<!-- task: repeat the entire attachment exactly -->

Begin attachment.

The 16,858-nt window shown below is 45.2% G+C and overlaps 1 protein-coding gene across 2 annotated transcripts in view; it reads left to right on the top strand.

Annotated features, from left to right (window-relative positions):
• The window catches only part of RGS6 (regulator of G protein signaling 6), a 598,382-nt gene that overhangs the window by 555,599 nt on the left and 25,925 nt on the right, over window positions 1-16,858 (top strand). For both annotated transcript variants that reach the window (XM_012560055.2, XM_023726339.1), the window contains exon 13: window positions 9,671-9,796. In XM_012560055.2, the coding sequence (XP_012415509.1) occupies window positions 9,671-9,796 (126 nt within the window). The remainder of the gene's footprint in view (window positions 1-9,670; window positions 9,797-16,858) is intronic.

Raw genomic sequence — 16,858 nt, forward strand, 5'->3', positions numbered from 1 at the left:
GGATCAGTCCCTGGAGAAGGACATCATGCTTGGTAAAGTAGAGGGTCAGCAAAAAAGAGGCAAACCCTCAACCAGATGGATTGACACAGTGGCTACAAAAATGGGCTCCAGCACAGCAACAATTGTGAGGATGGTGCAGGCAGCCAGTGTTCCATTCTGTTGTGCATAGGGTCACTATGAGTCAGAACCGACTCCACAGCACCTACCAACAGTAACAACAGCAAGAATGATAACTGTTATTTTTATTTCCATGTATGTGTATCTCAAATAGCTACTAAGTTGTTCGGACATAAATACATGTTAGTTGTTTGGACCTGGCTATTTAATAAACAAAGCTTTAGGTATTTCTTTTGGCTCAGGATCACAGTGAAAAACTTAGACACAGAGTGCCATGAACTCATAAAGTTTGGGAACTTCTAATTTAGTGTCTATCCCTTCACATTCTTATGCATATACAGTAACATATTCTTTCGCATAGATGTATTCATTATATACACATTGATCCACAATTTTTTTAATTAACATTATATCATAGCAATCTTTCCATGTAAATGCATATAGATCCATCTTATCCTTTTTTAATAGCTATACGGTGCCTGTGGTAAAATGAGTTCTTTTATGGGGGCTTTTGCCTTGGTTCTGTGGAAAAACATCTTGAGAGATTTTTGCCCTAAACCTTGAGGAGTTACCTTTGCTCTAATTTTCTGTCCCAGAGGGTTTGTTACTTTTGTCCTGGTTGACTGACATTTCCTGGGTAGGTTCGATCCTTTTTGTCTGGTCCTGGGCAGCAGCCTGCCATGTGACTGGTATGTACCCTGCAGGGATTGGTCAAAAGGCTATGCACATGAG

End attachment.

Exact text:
The 16,858-nt window shown below is 45.2% G+C and overlaps 1 protein-coding gene across 2 annotated transcripts in view; it reads left to right on the top strand.

Annotated features, from left to right (window-relative positions):
• The window catches only part of RGS6 (regulator of G protein signaling 6), a 598,382-nt gene that overhangs the window by 555,599 nt on the left and 25,925 nt on the right, over window positions 1-16,858 (top strand). For both annotated transcript variants that reach the window (XM_012560055.2, XM_023726339.1), the window contains exon 13: window positions 9,671-9,796. In XM_012560055.2, the coding sequence (XP_012415509.1) occupies window positions 9,671-9,796 (126 nt within the window). The remainder of the gene's footprint in view (window positions 1-9,670; window positions 9,797-16,858) is intronic.

Raw genomic sequence — 16,858 nt, forward strand, 5'->3', positions numbered from 1 at the left:
GGATCAGTCCCTGGAGAAGGACATCATGCTTGGTAAAGTAGAGGGTCAGCAAAAAAGAGGCAAACCCTCAACCAGATGGATTGACACAGTGGCTACAAAAATGGGCTCCAGCACAGCAACAATTGTGAGGATGGTGCAGGCAGCCAGTGTTCCATTCTGTTGTGCATAGGGTCACTATGAGTCAGAACCGACTCCACAGCACCTACCAACAGTAACAACAGCAAGAATGATAACTGTTATTTTTATTTCCATGTATGTGTATCTCAAATAGCTACTAAGTTGTTCGGACATAAATACATGTTAGTTGTTTGGACCTGGCTATTTAATAAACAAAGCTTTAGGTATTTCTTTTGGCTCAGGATCACAGTGAAAAACTTAGACACAGAGTGCCATGAACTCATAAAGTTTGGGAACTTCTAATTTAGTGTCTATCCCTTCACATTCTTATGCATATACAGTAACATATTCTTTCGCATAGATGTATTCATTATATACACATTGATCCACAATTTTTTTAATTAACATTATATCATAGCAATCTTTCCATGTAAATGCATATAGATCCATCTTATCCTTTTTTAATAGCTATACGGTGCCTGTGGTAAAATGAGTTCTTTTATGGGGGCTTTTGCCTTGGTTCTGTGGAAAAACATCTTGAGAGATTTTTGCCCTAAACCTTGAGGAGTTACCTTTGCTCTAATTTTCTGTCCCAGAGGGTTTGTTACTTTTGTCCTGGTTGACTGACATTTCCTGGGTAGGTTCGATCCTTTTTGTCTGGTCCTGGGCAGCAGCCTGCCATGTGACTGGTATGTACCCTGCAGGGATTGGTCAAAAGGCTATGCACATGAG